The Synchronous Generator - Salient Rotor Model

Armature-damper winding mutual-inductances,

Armature/D-winding: What are these?

LaD = LDa = M D cos 2 d

LbD = LDb = M D cos 2 ( d 2 3)
LcD = LDc = M D cos 2 ( d 4 3)

Armature/Q-winding:
LaQ = LQa = M Q cos 2 d Mostly based on
geometrical
LbQ = LQb = M Q cos 2 ( d 2 3) consideraYons
LcQ = LQc = M Q cos 2 ( d 4 3)

9/11/13 Symmetrical Faults 43


The Synchronous Generator - Salient Rotor Model

Damper Windings or
Amortisseur Windings

Shorting
Bar

Field Windings
9/11/13 Symmetrical Faults 44
Two-Axis Machine Model

Clearly the equaDons for the ux linkages of the salient-pole
machine are more complicated than their round-rotor counterparts.

Fortunately, the equaDons of the salient-pole machine can be
expressed in a simple form by transforming the a , b, and c variables
of the stator into corresponding sets of new variables, called the
direct-axis , quadrature-axis , and zero-sequence quanDDes
which are disDnguished by the subscripts d, q , and 0: respecDvely.

The three stator currents ia, ib, and ic can be transformed into three
equivalent currents, called the direct-axis current id, the quadrature-
axis current iq and the zero-sequence current io. The transformaDon
is made by a matrix P called Parks TransformaYon.

9/11/13 Symmetrical Faults 45


Parks TransformaYon

Recall for the round rotor machine we found (Slide 30) id, what we
will now call the direct current as:

2
id = ia cos d + ib cos ( d 120 ) + ic cos ( d 240 )
3
q-axis
Quadrature Axis

S

d-axis N S N N

Direct Axis rotaYon d-axis
X X
S


Note how the q-axis lags the d-axis by 90-degrees.
9/11/13 Symmetrical Faults 46
Parks TransformaYon

Note how the q-axis lags the d-axis by 90-degrees.

2
id = ia cos d + ib cos ( d 120 ) + ic cos ( d 240 )
3
2
iq = ia sin d + ib sin ( d 120 ) + ic sin ( d 240 )
3

cos cos ( 120 ) cos ( 240 )
2 d d d
P= sin sin ( d 120 ) sin ( d 240 )
3 d

? ? ?

Dene P as a unitary matrix: P 1 = PT
The unitary property assures that the power is unaltered by P.
9/11/13 Symmetrical Faults 47
Parks TransformaYon


cos cos ( 120 ) cos ( 240 )
d d d
P=
2 sin
d
sin ( d
120 ) sin ( d
240 )

3 1 1 1

2 2 2


Parks transformaYon gives what is known as the Two-Axis Model
of a salient pole generator.

9/11/13 Symmetrical Faults 48


Parks TransformaYon


id i v v
a
d
a
d
a
iq = P ib vq = P vb q = P b

i0 ic v0 vc 0 c



The P-trans formaDon denes a set of currents, voltages, and ux
linkages for three cDDous coils, one of which is the staDonary 0-
coil. The other two are the d-coil and the q-coil, which rotate in
synchronism with the rotor. The d- and q-coils have constant ux
linkages with the eld and any other windings which may exist on
the rotor. The resulDng d, q, and 0 ux-linkage equaDons are

9/11/13 Symmetrical Faults 49


Parks TransformaYon

For example, the resulDng d, q, and 0 ux-linkage equaDons are
from the stator ux-linkages as follows:
=L i +L i +L i +L i L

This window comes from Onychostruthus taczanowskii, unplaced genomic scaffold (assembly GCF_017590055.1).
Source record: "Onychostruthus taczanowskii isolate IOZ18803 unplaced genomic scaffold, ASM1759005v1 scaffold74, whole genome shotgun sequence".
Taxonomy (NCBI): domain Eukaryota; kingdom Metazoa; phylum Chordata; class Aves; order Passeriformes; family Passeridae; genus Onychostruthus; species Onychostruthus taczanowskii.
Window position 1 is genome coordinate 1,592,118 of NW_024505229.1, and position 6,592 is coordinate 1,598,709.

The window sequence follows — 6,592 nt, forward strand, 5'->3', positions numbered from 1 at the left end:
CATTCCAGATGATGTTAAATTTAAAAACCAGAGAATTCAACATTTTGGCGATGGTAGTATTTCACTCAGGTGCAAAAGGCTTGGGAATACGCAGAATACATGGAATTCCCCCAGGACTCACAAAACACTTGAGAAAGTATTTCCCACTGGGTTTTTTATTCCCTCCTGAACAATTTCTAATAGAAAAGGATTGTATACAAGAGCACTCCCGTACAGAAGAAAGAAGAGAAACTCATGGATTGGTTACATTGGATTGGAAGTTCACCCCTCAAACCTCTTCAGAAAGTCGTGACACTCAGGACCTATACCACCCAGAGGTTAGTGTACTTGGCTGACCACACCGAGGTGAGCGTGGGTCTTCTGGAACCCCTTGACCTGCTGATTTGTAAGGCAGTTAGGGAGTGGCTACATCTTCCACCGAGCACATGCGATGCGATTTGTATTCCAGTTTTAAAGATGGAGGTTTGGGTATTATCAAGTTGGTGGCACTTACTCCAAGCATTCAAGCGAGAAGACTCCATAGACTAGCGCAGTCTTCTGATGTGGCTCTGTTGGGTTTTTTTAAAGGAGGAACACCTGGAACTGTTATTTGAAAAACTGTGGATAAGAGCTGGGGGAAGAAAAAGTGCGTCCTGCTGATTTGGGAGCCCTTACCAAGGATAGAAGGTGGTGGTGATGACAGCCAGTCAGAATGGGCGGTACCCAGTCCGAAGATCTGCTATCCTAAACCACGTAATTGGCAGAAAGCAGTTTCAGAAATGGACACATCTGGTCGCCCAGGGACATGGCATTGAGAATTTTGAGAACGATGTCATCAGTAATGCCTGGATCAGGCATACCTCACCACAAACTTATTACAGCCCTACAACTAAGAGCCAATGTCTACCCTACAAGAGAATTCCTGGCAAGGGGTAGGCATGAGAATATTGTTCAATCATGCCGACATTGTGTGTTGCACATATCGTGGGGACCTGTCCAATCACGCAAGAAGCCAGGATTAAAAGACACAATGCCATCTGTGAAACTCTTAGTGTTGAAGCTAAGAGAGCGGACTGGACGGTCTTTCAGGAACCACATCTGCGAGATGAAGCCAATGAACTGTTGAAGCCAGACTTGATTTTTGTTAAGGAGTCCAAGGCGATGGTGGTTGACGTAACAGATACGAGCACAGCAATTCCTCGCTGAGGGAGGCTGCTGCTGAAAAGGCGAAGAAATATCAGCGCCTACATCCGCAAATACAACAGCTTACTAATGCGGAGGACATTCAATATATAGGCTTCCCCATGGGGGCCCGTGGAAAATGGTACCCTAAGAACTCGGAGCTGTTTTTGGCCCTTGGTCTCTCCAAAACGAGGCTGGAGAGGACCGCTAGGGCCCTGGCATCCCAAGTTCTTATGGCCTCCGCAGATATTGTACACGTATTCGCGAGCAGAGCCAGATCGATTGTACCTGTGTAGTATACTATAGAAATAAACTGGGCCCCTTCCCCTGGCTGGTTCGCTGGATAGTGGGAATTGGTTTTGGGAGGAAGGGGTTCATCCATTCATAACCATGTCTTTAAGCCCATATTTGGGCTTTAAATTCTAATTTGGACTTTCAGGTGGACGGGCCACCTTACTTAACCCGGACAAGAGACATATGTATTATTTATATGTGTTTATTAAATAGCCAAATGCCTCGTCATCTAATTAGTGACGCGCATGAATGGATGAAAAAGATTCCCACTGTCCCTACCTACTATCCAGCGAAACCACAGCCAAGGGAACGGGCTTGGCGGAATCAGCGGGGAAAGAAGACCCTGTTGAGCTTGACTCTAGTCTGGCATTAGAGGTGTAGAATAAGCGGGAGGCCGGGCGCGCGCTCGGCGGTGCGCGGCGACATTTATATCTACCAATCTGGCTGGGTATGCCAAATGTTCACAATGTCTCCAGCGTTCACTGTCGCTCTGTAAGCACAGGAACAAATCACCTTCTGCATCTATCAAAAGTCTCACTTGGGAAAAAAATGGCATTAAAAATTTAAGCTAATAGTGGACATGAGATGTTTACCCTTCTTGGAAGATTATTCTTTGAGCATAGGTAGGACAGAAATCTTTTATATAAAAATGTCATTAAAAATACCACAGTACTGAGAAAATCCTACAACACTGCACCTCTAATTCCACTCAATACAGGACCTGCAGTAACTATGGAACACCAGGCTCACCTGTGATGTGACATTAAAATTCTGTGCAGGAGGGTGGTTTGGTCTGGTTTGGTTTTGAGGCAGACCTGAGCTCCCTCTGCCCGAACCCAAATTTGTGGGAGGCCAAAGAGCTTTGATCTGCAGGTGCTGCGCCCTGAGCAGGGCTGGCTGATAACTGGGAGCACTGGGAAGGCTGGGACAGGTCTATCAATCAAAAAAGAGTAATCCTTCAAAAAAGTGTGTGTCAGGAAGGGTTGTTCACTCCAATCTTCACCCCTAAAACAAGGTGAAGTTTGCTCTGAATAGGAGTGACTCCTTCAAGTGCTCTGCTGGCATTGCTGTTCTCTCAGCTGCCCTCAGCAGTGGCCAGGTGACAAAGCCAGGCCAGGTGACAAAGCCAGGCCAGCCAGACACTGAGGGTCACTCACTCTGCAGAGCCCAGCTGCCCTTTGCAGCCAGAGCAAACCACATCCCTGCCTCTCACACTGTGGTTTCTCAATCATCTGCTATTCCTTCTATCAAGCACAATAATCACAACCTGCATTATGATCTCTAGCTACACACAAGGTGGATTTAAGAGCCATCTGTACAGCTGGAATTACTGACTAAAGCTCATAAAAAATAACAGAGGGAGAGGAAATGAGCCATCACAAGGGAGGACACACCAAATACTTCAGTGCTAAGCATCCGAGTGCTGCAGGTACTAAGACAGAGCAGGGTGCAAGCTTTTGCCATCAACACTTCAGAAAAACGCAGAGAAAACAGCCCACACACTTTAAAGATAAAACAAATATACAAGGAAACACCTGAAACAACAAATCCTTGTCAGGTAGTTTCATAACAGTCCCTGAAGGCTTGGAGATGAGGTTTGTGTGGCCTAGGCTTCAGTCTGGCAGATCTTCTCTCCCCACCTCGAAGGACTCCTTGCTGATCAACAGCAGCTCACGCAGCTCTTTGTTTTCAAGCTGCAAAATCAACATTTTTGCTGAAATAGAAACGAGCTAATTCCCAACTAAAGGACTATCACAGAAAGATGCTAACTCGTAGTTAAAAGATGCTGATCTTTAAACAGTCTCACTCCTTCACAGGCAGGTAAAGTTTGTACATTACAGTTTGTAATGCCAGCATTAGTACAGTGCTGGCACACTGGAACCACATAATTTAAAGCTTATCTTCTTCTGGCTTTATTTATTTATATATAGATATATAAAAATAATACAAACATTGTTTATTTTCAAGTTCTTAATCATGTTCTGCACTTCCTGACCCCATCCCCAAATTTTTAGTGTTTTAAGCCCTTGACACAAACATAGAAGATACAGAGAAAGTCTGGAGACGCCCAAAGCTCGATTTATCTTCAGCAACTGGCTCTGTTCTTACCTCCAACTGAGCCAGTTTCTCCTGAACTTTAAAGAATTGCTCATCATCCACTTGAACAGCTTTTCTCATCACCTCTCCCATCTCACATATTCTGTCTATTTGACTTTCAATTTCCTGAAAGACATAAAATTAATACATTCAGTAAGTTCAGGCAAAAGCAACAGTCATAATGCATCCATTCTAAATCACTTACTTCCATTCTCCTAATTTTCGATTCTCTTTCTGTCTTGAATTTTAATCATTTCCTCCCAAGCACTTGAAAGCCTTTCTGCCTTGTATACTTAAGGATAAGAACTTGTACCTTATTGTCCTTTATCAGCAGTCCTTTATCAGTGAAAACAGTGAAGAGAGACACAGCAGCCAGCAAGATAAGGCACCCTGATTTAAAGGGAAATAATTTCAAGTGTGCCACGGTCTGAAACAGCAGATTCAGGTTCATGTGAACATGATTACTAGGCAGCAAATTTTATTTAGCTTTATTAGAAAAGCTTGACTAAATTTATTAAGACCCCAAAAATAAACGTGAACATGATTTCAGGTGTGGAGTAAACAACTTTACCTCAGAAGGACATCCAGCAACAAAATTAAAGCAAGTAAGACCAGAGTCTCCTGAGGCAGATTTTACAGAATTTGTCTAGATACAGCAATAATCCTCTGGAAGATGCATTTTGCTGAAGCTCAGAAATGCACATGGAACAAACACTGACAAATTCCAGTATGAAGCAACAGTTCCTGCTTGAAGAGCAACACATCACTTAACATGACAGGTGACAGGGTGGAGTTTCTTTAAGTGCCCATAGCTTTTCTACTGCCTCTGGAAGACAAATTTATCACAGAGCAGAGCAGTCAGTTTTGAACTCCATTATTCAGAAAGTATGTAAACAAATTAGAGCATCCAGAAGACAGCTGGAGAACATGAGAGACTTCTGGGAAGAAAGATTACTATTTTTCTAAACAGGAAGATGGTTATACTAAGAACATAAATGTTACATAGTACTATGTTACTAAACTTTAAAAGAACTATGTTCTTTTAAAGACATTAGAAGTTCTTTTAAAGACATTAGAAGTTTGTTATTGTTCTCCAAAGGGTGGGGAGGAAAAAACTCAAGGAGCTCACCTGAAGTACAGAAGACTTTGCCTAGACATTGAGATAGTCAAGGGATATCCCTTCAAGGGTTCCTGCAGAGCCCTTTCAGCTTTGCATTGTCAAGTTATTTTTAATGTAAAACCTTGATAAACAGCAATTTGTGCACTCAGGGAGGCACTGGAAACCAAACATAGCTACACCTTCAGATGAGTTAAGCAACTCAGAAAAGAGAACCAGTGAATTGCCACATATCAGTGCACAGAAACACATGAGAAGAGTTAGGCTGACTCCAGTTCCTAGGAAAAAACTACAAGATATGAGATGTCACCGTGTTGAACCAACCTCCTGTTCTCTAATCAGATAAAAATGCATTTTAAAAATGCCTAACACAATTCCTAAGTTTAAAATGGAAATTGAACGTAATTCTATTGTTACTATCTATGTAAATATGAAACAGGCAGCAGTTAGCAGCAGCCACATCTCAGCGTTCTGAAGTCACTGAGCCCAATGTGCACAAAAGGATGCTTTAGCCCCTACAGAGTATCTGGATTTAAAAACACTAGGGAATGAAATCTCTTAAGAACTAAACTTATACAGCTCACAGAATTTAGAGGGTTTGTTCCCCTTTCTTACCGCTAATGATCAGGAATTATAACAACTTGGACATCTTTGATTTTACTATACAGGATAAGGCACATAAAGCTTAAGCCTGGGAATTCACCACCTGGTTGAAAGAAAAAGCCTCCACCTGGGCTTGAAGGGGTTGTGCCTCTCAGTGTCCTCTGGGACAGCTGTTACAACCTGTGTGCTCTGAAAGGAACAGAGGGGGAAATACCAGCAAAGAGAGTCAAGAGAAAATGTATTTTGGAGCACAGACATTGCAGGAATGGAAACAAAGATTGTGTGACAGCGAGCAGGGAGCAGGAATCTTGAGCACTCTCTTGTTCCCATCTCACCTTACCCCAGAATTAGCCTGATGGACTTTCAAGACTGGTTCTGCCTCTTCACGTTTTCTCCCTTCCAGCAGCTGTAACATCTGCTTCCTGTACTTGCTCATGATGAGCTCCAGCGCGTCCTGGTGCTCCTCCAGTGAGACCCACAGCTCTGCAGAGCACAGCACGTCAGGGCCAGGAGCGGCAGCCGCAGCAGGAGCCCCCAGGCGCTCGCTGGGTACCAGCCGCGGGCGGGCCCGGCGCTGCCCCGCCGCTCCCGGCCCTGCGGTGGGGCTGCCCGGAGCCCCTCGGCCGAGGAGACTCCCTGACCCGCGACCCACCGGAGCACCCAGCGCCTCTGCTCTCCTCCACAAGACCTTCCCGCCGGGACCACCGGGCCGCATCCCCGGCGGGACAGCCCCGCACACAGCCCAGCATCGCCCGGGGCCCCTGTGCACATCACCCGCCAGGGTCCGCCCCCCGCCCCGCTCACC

a aa
L Lab Lac i
a
a aa a ab b ac c af f af

b = Lba ia + Lbbib + Lbc ic + Lbf i f b = Lab Lbb Lbc ib + Lbf i
f
c = Lca ia + Lcbib + Lcc ic + Lcf i f
c Lac
Lbc Lcc ic Lcf


d a a d
q = P b b = P q
1


0 c c 0

L Lab Lac Laf


d aa d
P 1 q = Lab Lbb Lbc P 1 q + Lbf i
f
0 Lac Lbc Lcc
0 Lcf

L Lab Lac L
d aa d af
q = P Lab Lbb Lbc P q
1
+ P Lbf i
f
0 Lac Lbc Lcc
0 Lcf

9/11/13 Symmetrical Faults 50


Parks TransformaYon

SubsYtuYng for the Ls from the previous table:
L Lab Lac
aa

Lab Lbb Lbc

Lac Lbc Lcc
Ls + Lm cos 2 d M s Lm cos 2 ( d + 6 ) M s Lm cos 2 ( d + 5 6 )

= M s Lm cos 2 ( d + 6 ) Ls + Lm cos 2 ( d 2 3) M s Lm cos 2 ( d 2 )


M s Lm cos 2 ( d + 5 6 ) M s Lm cos 2 ( d 2 ) Ls + Lm cos 2 ( d + 2 3)

L Ms Ms
cos 2 d cos 2 ( d + 6 ) cos 2 ( d + 5 6 )
s

= Ms Ls M s Lm cos 2 ( d + 6 ) cos 2 ( d 2 3) cos 2 ( d 2 )

M s M s Ls cos 2 ( d + 5 6 ) cos 2 ( d 2 ) cos 2 ( d + 2 3)

1 0 0 1 1 1
cos 2 d cos 2 ( d + 6 ) cos 2 ( d + 5 6 )

= ( Ls + M s ) 0 1 0 M 1 1 1 Lm cos 2 ( d + 6 ) cos 2 ( d 2 3) cos 2 ( d 2 )

0 0 1 1 1 1 cos 2 ( d + 5 6 ) cos 2 ( d 2 ) cos 2 ( d + 2 3)

9/11/13 Symmetrical Faults 51


Parks TransformaYon

Now for the tedious part subsYtute all this

L L
cos 2 cos 2 ( + 6) cos 2 ( d + 5 6 )

aa
L
ab

ac 1 0 0 1 1 1 d d

L L L = ( L + M ) 0 1 0 M 1 1 1 L cos 2 ( + 6 ) cos 2 ( 2 3) cos 2 ( d 2 )

ab bb bc s s m d d

L L L
0 0 1

1 1 1
cos 2 ( + 5 6 ) cos 2 ( 2) cos 2 ( d + 2 3)


ac bc cc d d

L L L M cos 2
d
d f
d


aa ab ac

= P L L L P + P M cos 2 ( 2 3) i
1


q

ab bb

bc
q f
d f

L L ac
Lbc
cc
M cos 2 ( 4 3)
0
0 f
d


cos cos ( 120) cos ( 240)
d d d

2 sin sin ( 120 ) sin ( 240 )


P = d d
, P = P
d 1 T

3 1 1 1
2 2 2



to get
9/11/13 Symmetrical Faults 52
Parks TransformaYon
3

to get d d L 0 0 i
d Mf
q = 0 Lq 0 iq + 2 i
0 f
0 0 0 L0 i0
0

where:
3
Direct-axis inductance: Ld = Ls + M s + Lm
2

3
Quadrature-axis inductance: q L = Ls
+ M s
Lm
2

Zero-sequence inductance: L0 = Ls 2 M s

all constants!

9/11/13 Symmetrical Faults 53


Parks TransformaYon

The equaYon for the ux linkages of the eld circuit remain
unchanged (Slide 28):

3
f = L ff I f + M f id
2

9/11/13 Symmetrical Faults 54


Parks TransformaYon

9/11/13 Symmetrical Faults 55


Two-Axis Machine Model Ignore damper winding for the moment.
a-axis
d q-axis

d-axis iq
3
Mf
2 R, Lq
id R, Ld

if R, L ff
RotaYon

+ v ff